Medical Protection Society Medical Director, Rob Hendry addresses some of the recent changes in general practice in relation to telemedicine. He highlights some of the concerns Medical Protection members have reported, and the guidance and support available to them, and considers where the increasing use of telemedicine in general practice may take us in future.
Speakers for this session will be announced shortly
Clinical learning: G3
Getting the most from the new Trainee Portfolio and Workplace Based Assessment
The new Trainee Portfolio looks and works considerably differently to the old ePortfolio and also includes the new Work Place Based Assessments (WPBAs). This interactive session will look in more detail at the new Portfolio, how to use some of the new features and how to get the most out of it. We will also investigate the new WPBAs, looking at how these differ from the old assessments and how best to use these.
FRIDAY 12 FEBRUARY
Friday 9:00 - 10:00
PLENARY NHS Question Time
Our version of the BBC’s topical debate show brings together stakeholders from across the healthcare spectrum to answer all the big questions of the day.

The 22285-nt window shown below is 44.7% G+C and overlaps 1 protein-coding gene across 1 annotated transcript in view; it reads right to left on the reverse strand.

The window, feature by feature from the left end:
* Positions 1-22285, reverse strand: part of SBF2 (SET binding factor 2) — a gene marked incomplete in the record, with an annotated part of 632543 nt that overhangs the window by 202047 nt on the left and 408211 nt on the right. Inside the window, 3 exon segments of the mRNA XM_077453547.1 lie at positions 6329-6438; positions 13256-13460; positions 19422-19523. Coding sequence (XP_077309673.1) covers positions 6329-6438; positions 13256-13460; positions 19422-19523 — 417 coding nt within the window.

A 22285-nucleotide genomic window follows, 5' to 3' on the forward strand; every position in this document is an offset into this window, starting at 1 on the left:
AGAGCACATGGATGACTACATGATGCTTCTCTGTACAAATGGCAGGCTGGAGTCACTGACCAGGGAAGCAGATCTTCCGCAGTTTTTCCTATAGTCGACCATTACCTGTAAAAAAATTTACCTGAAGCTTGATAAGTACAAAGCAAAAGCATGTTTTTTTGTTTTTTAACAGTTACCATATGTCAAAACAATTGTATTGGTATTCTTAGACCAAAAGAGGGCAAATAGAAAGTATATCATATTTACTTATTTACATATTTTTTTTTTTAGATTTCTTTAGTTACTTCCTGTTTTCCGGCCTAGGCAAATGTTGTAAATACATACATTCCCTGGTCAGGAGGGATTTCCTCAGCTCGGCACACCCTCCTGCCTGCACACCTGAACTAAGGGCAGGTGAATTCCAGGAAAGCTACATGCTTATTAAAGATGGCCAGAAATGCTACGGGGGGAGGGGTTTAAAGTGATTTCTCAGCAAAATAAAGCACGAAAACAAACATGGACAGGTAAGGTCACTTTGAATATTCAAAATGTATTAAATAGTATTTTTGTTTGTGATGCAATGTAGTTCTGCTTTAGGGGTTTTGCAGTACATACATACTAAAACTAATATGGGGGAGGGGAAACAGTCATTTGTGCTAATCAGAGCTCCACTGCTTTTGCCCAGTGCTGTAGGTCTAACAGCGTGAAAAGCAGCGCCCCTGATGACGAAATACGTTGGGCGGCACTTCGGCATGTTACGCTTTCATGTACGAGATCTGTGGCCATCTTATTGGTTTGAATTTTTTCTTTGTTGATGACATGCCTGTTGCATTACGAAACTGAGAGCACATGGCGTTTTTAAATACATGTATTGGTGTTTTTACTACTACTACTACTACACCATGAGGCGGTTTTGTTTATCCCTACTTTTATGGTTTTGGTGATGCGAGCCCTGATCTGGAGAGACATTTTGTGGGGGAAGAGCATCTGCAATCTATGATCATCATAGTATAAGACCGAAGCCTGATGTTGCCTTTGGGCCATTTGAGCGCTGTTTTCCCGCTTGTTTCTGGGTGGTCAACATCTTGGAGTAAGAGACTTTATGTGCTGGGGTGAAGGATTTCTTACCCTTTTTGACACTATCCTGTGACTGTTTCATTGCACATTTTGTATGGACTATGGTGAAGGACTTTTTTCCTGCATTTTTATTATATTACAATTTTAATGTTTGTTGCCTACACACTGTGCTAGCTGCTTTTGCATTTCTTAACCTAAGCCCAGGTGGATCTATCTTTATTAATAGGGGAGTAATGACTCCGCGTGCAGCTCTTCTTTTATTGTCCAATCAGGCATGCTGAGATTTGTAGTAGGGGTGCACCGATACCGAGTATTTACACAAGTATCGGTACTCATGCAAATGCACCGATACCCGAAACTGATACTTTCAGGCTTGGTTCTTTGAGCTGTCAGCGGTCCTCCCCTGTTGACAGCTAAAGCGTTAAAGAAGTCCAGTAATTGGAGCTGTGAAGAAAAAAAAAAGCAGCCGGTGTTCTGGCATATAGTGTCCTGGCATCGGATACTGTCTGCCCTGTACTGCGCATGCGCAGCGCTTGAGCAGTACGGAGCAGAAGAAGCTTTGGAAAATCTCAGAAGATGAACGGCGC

Friday 10:05 - 10:50
Patient care at the centre: H1
Low carbon inhalers – what every GP should know
This session will provide an introduction on why reducing the carbon footprint of healthcare matters and relevant NHS, UK and global policy. It will go on to describe what is known about the carbon footprint of inhalers and how to include environmental consideration in inhaler choice, informed by the BTS/SIGN asthma guidance (2019) and NICE patient decision aid (2019). We will then discuss what is known about variation in prescribing of inhalers by examining local prescribing and local prescribing guidance. A case study will be used to share personal experience of implementing a shift to low carbon inhalers at practice, PCN, and CCG level.